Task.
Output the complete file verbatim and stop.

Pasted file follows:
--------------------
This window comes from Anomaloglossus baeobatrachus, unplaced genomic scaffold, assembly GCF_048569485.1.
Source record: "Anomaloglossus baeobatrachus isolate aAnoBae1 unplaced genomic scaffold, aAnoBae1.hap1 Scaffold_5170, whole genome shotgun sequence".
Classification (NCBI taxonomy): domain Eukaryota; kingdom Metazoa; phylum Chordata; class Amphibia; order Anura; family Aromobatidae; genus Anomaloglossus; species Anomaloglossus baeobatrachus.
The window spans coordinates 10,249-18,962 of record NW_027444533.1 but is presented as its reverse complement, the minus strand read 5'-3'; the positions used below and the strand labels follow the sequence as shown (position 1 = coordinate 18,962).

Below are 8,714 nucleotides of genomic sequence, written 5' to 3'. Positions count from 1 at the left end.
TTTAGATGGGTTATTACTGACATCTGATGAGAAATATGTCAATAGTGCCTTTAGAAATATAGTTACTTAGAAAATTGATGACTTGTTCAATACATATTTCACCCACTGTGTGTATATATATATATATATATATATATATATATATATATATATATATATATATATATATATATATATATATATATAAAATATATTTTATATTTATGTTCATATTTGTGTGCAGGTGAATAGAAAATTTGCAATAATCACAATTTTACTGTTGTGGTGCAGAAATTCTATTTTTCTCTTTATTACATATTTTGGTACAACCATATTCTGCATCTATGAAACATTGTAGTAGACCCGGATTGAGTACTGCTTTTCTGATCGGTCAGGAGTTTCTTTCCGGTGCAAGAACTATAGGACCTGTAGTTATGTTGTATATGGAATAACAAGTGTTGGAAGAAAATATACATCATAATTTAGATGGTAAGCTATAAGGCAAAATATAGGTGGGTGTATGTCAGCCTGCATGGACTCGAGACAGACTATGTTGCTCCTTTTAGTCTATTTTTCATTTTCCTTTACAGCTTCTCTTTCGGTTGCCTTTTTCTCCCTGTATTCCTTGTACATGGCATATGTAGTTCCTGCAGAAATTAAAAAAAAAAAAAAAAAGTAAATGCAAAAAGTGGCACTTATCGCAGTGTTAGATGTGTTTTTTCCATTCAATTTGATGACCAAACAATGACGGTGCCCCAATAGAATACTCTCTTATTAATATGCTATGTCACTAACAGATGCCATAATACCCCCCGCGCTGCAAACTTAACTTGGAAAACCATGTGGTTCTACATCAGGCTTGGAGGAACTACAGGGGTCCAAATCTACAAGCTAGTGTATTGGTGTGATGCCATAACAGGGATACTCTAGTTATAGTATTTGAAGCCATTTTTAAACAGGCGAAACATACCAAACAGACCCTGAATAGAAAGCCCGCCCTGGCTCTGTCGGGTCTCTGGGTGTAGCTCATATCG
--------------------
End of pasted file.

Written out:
This window comes from Anomaloglossus baeobatrachus, unplaced genomic scaffold, assembly GCF_048569485.1.
Source record: "Anomaloglossus baeobatrachus isolate aAnoBae1 unplaced genomic scaffold, aAnoBae1.hap1 Scaffold_5170, whole genome shotgun sequence".
Classification (NCBI taxonomy): domain Eukaryota; kingdom Metazoa; phylum Chordata; class Amphibia; order Anura; family Aromobatidae; genus Anomaloglossus; species Anomaloglossus baeobatrachus.
The window spans coordinates 10,249-18,962 of record NW_027444533.1 but is presented as its reverse complement, the minus strand read 5'-3'; the positions used below and the strand labels follow the sequence as shown (position 1 = coordinate 18,962).

Below are 8,714 nucleotides of genomic sequence, written 5' to 3'. Positions count from 1 at the left end.
TTTAGATGGGTTATTACTGACATCTGATGAGAAATATGTCAATAGTGCCTTTAGAAATATAGTTACTTAGAAAATTGATGACTTGTTCAATACATATTTCACCCACTGTGTGTATATATATATATATATATATATATATATATATATATATATATATATATATATATATATATATATATATATATAAAATATATTTTATATTTATGTTCATATTTGTGTGCAGGTGAATAGAAAATTTGCAATAATCACAATTTTACTGTTGTGGTGCAGAAATTCTATTTTTCTCTTTATTACATATTTTGGTACAACCATATTCTGCATCTATGAAACATTGTAGTAGACCCGGATTGAGTACTGCTTTTCTGATCGGTCAGGAGTTTCTTTCCGGTGCAAGAACTATAGGACCTGTAGTTATGTTGTATATGGAATAACAAGTGTTGGAAGAAAATATACATCATAATTTAGATGGTAAGCTATAAGGCAAAATATAGGTGGGTGTATGTCAGCCTGCATGGACTCGAGACAGACTATGTTGCTCCTTTTAGTCTATTTTTCATTTTCCTTTACAGCTTCTCTTTCGGTTGCCTTTTTCTCCCTGTATTCCTTGTACATGGCATATGTAGTTCCTGCAGAAATTAAAAAAAAAAAAAAAAAGTAAATGCAAAAAGTGGCACTTATCGCAGTGTTAGATGTGTTTTTTCCATTCAATTTGATGACCAAACAATGACGGTGCCCCAATAGAATACTCTCTTATTAATATGCTATGTCACTAACAGATGCCATAATACCCCCCGCGCTGCAAACTTAACTTGGAAAACCATGTGGTTCTACATCAGGCTTGGAGGAACTACAGGGGTCCAAATCTACAAGCTAGTGTATTGGTGTGATGCCATAACAGGGATACTCTAGTTATAGTATTTGAAGCCATTTTTAAACAGGCGAAACATACCAAACAGACCCTGAATAGAAAGCCCGCCCTGGCTCTGTCGGGTCTCTGGGTGTAGCTCATATCG